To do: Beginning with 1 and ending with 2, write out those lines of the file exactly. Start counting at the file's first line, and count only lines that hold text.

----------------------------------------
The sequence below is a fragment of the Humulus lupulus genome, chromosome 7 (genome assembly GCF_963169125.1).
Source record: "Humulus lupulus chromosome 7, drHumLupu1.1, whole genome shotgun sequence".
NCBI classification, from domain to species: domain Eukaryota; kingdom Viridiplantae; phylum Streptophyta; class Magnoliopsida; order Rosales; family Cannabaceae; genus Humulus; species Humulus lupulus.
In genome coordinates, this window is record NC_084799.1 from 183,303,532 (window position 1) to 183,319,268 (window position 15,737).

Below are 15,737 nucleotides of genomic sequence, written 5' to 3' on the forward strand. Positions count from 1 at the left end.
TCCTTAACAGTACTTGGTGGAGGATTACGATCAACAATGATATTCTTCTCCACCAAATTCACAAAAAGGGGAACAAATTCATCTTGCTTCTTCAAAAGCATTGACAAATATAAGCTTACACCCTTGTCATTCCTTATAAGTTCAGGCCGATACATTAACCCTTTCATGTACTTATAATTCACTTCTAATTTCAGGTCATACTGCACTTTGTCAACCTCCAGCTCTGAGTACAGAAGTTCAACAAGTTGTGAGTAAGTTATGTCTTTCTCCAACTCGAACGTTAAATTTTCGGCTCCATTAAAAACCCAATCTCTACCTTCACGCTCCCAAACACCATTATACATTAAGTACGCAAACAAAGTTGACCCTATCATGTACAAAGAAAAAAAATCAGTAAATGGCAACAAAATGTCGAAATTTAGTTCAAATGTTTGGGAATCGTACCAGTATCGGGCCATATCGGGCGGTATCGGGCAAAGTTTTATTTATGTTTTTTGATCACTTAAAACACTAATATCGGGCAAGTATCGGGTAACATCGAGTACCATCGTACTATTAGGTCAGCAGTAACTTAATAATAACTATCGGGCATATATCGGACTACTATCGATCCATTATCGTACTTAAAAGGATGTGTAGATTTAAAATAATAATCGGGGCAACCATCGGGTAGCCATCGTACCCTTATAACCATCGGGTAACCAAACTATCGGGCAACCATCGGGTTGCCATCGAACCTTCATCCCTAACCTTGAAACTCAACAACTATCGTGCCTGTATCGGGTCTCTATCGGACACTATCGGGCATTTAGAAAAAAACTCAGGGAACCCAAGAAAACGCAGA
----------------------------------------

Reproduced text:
The sequence below is a fragment of the Humulus lupulus genome, chromosome 7 (genome assembly GCF_963169125.1).
Source record: "Humulus lupulus chromosome 7, drHumLupu1.1, whole genome shotgun sequence".